Making training engaging

26/06/2020 - 17:28

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Remoteness, trust and accountability are a trifector of challenges front-of-mind for many businesses in 2020.

Remoteness, trust and accountability are a trifector of challenges front-of-mind for many businesses in 2020.

How can you be sure employees are doing what they should when they’re working from home, or on a remote site, how can they be upskilled, and how can you provide assurance that they were fully informed and trained?

This is the space in which digital training software is flourishing. In addition to being accessible online, some digital training programs are right at the forefront of the science of teaching and gauging whether meaningful learning has taken place.

According to Cell-Media managing director Steve Clarke, the success of any learning program is gauged by the user’s ability to understand and retain information.

Born in the late 1990s eLearning is now a market worth over $US200 billion in 2019, and tipped to reach $US375 billion by 2026, according to Global Market Insights.

While much-touted research published in 2000 by venture capital firm WR Hambrecht showed that eLearning could increase retention rates by up to 60% compared to face-to-face learning, more recent research has pointed to higher attrition rates, and according to Mr Clarke, the risk that people can click through, without engaging with the content.

According to Mr Clarke, approaches to these problems have become the points of difference between various products now on the market.

He explained that digital learning programs are more effective than having staff read large amounts of information in the traditional induction and training model, and that the dynamic combination of voice over and targeted pictures, video and graphics have proved to be significantly more engaging as a learning tool than non-voiced, text-heavy programs.

He added, however, that: “Lately, we are seeing some evidence of a limited but concerning return to the earlier learning styles that use text on screen, limited or no visuals, and no voiceover.

“In some cases, these programs allow users to bypass or click through the content without having to read more than a word or two. It is not possible to effectively lock down chapters in a text-only program because you simply cannot know how long a person may take to read.

“So, if a user bypasses part of an unlocked program, what happens to the learning outcome, the duty of care and compliance?”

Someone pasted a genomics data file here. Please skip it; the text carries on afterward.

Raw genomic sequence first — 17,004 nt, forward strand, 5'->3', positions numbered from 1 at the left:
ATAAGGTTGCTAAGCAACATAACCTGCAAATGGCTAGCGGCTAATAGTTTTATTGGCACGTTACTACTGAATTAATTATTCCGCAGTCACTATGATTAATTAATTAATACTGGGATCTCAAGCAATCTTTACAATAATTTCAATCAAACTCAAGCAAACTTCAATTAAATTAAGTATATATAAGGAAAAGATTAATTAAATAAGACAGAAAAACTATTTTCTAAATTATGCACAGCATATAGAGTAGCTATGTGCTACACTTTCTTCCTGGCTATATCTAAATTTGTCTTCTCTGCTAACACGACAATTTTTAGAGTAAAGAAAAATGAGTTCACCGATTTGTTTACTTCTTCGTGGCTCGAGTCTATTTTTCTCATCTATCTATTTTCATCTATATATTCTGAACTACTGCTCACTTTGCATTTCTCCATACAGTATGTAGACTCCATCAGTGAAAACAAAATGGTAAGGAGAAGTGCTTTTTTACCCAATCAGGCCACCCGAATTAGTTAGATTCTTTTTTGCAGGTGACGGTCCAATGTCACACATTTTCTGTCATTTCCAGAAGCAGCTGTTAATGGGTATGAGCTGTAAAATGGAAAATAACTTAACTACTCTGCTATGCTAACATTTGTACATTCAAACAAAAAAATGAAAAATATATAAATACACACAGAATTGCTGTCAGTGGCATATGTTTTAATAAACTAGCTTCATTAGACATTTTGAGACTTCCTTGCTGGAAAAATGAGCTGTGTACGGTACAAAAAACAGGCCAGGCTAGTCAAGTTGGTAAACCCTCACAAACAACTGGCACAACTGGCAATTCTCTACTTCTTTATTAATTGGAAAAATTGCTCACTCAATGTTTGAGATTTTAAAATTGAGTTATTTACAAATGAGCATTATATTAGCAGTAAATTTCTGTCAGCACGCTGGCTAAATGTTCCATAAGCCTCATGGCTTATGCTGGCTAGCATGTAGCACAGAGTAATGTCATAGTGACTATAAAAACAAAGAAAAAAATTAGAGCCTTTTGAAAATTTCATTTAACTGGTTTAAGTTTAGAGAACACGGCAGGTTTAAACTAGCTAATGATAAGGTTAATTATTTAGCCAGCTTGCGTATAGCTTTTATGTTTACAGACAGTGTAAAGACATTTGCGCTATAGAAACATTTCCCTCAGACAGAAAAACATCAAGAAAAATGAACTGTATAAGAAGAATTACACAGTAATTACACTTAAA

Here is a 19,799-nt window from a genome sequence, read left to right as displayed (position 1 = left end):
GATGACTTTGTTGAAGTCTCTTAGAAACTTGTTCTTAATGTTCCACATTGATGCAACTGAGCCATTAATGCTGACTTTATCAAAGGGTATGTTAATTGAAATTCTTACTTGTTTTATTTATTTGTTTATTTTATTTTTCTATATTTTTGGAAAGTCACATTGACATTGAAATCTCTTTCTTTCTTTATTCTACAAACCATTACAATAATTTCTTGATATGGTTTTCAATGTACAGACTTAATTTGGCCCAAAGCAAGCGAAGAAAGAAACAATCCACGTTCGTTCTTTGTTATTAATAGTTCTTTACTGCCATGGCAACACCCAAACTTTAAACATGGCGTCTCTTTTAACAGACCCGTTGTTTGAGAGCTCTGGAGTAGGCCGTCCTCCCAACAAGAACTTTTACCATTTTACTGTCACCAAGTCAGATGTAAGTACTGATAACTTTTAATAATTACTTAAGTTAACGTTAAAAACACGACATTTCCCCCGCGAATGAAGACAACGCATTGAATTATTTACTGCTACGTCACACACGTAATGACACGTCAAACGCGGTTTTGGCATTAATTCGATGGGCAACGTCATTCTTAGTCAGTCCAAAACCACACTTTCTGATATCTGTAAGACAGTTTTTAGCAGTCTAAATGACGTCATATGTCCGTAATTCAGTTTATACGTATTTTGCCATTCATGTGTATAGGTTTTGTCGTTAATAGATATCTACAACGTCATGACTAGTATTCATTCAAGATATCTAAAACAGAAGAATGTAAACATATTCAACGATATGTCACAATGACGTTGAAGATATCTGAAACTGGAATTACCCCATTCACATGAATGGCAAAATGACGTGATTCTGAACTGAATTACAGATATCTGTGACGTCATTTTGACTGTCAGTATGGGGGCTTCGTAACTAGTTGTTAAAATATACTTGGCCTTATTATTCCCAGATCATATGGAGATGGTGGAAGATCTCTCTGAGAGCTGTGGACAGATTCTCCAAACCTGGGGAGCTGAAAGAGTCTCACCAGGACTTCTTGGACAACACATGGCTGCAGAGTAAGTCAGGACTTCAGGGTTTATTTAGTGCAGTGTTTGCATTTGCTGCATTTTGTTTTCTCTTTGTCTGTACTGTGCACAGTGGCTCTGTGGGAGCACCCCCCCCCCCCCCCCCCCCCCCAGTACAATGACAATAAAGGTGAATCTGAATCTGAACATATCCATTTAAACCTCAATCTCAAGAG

This is where interactivity and assessments become an integral part of more sophisticated programs.

He offered three key tips to organisations looking to use or improve their eLearning strategies:

“Firstly, empower the end-user. You want people to be able to learn flexibly, at their own pace, using the tools that are the most effective for them. However, you still need to ensure they get all the information.”

To achieve this Mr Clarke said the Cell Media programs work on both informing and entertaining, moving away from lists and repetitive check box assessments and working instead with a mix of styles including case studies, drag-and-drop arrangement tasks, and scenarios with online characters that require participants to make choices to realise consequences.

Mr Clarke’s second tip is about sustainability. He said: “Your program must be able to work well into the future, with the agility to keep up with changing market demands and the fast pace of technological transformation. A key part of this will be focusing on experiential and skill development, rather than knowledge only, with carefully selected resources instead of overwhelming the user with information.”

His third piece of advice is about ongoing engagement with review and refinement: “Once you have chosen a tool, don’t be afraid to measure its success, adapt your strategy or even select a new tool if it’s not providing the desired return on investment, or addressing the business need as effectively as hoped.”

He said an important feature to look for in an eLearning system is adaptability of assessment processes so that users are not only able to show their level of learning, but the organisation can efficiently and reliably document the competency of their workforce. He added that getting feedback from employees about the program was critical as they can indicate what they find engaging and interesting and what needs to be adapted.

Mr Clarke said that while the pandemic has sharpened the focus on online workforce training, momentum has been gathering over the past few years as automation has necessitated large-scale reskilling.

Research published in 2017 by McKinsey Global Institute predicted that 14 per cent of the global workforce would need to be re-employed or reskilled due to automation and artificial intelligence by 2030. More recently, McKinsey’s 2019 survey of 1216 people from a range of industries, regions and tenures found that 90% of executives and managers think their organisations already face skills gaps or will do in the next five years. But less than half had a clear sense of how to address the problem.

Cell Media is based Perth and, in addition to providing induction, training and assessment programs, it also creates 2D and 3D animation and motion graphics for a range of industries. The company also has an office in Singapore providing services to the South-East Asian market.

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